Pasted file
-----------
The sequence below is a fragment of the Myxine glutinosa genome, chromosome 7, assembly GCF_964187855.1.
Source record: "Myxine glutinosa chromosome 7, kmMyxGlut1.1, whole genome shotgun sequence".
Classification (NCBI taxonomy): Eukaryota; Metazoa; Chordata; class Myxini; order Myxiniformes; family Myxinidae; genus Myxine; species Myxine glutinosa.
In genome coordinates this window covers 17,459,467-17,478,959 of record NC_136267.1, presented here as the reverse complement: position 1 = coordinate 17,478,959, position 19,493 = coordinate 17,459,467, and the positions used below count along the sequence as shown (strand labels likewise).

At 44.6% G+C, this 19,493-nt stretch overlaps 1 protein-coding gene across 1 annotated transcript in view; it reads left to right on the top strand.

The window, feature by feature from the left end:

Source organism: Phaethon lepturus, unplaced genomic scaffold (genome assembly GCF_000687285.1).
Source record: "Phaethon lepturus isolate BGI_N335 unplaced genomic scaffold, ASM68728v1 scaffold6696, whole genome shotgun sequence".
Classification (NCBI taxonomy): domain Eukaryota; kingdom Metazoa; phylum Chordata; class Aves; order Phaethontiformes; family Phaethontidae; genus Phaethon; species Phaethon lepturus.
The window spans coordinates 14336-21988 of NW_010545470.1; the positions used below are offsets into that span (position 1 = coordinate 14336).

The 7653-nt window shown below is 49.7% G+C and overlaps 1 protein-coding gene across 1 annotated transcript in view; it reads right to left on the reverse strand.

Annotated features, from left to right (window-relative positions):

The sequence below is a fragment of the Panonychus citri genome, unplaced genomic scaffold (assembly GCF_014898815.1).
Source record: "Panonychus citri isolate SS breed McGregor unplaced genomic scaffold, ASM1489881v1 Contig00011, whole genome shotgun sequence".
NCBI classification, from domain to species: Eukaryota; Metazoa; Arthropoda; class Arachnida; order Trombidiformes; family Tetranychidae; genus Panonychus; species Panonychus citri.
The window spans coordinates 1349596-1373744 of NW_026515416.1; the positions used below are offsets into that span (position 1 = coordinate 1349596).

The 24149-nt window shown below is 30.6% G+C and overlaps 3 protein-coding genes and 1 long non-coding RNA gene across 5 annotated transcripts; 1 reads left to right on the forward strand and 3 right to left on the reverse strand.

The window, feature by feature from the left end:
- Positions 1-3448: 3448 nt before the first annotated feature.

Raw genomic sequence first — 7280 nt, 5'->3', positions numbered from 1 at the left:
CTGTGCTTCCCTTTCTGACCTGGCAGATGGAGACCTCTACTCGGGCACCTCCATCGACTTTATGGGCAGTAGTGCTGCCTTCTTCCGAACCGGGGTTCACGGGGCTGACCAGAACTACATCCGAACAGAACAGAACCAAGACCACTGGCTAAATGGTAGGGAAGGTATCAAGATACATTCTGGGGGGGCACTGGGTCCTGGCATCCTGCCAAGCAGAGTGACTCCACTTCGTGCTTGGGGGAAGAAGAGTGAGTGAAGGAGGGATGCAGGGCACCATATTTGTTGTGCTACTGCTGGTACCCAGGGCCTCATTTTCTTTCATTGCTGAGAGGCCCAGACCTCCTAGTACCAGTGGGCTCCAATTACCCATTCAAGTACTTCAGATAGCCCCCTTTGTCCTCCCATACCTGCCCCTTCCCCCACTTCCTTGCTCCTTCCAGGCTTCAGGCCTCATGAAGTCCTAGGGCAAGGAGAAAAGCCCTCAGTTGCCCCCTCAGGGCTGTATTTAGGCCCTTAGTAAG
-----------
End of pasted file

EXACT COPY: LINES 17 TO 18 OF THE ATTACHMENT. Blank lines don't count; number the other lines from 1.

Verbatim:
The 24149-nt window shown below is 30.6% G+C and overlaps 3 protein-coding genes and 1 long non-coding RNA gene across 5 annotated transcripts; 1 reads left to right on the forward strand and 3 right to left on the reverse strand.

The window, feature by feature from the left end: